The price tag for cleaning up two petroleum refineries in northern New Jersey will cost Exxon Mobil much more than the $225 million settlement brokered by Gov. Chris Christie's administration, but critics of the proposal say it could be years until it's clear how much the company eventually will have to pay.
The Department of Environmental Protection posted details of the proposed settlement with the Texas-based oil company on Monday but did not outline what it plans to do or how much the clean-up will cost.
Continue Reading Below
The cleanup costs are at the center of a fierce debate between the Christie administration and the Democrat-led Legislature, which faults the governor for settling for a fraction of the $8.9 billion in damages that had been determined in court documents.
The administration counters that there is no cap on the cost of cleaning up the site, which Exxon must pay for.
On Tuesday, Democratic state Sen. Ray Lesniak renewed his efforts to scuttle the deal and said the company's requirement to pay for cleanup had already been decided. The administration, he says, should have gotten more from Exxon.
He also called for the settlement's rejection and presented what he said were 15,000 signatures opposing the deal.
The settlement must clear several hurdles before it becomes official. The public has until June to weigh in before the state DEP finalizes or changes the decision, and then Superior Court Judge Michael Hogan would rule on the deal. Judges typically approve these kinds of agreements.
Pinpointing the exact cost, though, could take years, environmental law experts say.
If the deal goes forward, Exxon would be expected to conduct studies to determine where petroleum and other chemicals may have leaked into the ground, said John Pendergrass, a senior attorney at the Environmental Law Institute. Then, the company would draft a cleanup plan, subject to state approval, that may address stopping the spread of contaminants.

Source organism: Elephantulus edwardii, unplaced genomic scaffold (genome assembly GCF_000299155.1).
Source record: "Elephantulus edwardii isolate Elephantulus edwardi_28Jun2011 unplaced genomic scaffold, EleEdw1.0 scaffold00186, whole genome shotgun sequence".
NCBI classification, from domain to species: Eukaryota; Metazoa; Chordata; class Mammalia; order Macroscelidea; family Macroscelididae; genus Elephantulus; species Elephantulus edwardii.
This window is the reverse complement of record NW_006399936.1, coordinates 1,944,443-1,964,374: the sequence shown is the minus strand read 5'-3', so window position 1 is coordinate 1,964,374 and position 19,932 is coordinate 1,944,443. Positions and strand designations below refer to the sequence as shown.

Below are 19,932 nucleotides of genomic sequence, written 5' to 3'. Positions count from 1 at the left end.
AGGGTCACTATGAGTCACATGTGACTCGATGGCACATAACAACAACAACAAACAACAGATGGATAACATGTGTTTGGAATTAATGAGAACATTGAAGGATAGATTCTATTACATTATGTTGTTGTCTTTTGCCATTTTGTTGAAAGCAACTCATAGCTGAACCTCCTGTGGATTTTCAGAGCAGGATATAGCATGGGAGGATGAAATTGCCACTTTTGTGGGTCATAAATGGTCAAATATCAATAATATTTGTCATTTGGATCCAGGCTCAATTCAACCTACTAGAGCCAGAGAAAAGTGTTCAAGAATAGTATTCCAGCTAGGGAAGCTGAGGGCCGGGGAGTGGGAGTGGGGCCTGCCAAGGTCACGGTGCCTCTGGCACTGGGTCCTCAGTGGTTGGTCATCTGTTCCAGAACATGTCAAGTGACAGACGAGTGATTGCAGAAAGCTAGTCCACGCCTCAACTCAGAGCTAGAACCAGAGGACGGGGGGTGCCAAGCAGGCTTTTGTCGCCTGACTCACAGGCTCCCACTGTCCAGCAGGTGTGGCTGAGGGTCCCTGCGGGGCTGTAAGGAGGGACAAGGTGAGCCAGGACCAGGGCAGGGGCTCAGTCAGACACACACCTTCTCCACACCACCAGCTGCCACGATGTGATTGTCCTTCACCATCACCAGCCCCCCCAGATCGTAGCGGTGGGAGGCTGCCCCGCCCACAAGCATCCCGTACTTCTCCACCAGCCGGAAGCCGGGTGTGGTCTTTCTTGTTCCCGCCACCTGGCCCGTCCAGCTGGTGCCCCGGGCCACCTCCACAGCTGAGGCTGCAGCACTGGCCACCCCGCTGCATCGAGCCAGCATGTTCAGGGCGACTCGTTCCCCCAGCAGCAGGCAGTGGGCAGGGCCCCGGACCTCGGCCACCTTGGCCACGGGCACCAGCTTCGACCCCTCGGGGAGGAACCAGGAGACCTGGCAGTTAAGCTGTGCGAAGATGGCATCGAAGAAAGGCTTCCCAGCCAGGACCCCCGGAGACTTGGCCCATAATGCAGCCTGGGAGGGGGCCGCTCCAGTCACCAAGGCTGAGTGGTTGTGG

Typically, Pendergrass said, the plans do not require a return to "pristineness," but to a point where no one would be exposed to contamination. A 2006 report included in the court documents says there has been "widespread contamination" at the two sites, one in Linden overlooking the Arthur Kill waterway separating New Jersey from Staten Island and the other in Bayonne near the Upper New York Bay.
DEP spokesman Bob Considine did not estimate what Exxon might have to spend but said there is no limit on potential costs.
"We won't have a firm number on those costs until more investigations are undertaken, a feasibility analysis is undertaken, and a remedy is selected," he said. "Even then the costs are not frozen as circumstances can change."
Exxon has already spent $260 million on cleanup in Linden and Bayonne since a 1991 administrative consent order, said company spokesman Todd Spitler, though he added that he could not talk about ongoing costs.
Pendergrass said the process likely at play in New Jersey has been developing since the 1970s and achieves some results, but does not result in complete cleanup.
"It is working and there's a lot of experience," he said. "But the results — they're not ideal but we've learned how to accommodate and we've gotten better at creating these institutional controls."